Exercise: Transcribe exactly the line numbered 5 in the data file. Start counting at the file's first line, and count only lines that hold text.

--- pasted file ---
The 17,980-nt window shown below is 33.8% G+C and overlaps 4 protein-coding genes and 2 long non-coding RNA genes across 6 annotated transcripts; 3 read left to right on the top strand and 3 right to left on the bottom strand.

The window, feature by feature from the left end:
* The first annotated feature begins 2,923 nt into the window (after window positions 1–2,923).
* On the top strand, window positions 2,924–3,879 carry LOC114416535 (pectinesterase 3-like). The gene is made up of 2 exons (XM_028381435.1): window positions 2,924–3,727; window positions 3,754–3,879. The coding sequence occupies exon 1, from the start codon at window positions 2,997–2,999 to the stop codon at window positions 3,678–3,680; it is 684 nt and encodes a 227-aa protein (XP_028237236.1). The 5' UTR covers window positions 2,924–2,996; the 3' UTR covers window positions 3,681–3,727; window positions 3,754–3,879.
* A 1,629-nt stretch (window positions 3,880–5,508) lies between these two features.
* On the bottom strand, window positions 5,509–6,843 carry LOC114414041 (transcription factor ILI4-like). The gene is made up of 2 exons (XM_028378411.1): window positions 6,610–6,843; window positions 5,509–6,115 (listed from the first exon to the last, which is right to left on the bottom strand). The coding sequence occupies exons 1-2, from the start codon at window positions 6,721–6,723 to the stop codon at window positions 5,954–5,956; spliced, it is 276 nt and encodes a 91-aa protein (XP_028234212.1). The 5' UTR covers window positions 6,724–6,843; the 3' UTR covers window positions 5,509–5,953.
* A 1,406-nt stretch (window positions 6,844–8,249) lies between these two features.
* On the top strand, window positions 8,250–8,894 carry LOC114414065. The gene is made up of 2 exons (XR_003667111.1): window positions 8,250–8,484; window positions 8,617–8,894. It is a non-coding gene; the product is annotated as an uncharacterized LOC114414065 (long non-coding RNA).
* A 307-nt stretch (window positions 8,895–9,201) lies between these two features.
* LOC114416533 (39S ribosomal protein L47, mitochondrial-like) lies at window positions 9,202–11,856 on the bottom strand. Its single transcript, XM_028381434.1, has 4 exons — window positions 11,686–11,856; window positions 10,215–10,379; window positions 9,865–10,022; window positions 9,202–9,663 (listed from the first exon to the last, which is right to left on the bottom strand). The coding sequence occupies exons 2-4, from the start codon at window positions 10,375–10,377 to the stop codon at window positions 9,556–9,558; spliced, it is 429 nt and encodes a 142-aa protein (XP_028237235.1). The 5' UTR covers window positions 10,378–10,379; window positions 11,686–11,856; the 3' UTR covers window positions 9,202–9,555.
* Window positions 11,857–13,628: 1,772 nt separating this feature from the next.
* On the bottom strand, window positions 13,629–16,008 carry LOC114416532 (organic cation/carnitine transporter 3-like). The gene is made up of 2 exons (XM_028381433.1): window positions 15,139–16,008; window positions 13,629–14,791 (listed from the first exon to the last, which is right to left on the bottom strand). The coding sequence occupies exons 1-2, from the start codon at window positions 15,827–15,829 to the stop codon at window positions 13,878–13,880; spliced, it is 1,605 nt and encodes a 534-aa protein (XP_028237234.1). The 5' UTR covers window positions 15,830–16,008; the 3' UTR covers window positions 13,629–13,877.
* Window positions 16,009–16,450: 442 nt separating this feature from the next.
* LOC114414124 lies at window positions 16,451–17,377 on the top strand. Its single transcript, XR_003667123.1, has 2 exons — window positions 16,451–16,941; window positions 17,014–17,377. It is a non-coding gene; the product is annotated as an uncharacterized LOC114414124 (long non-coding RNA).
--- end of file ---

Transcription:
* A 1,629-nt stretch (window positions 3,880–5,508) lies between these two features.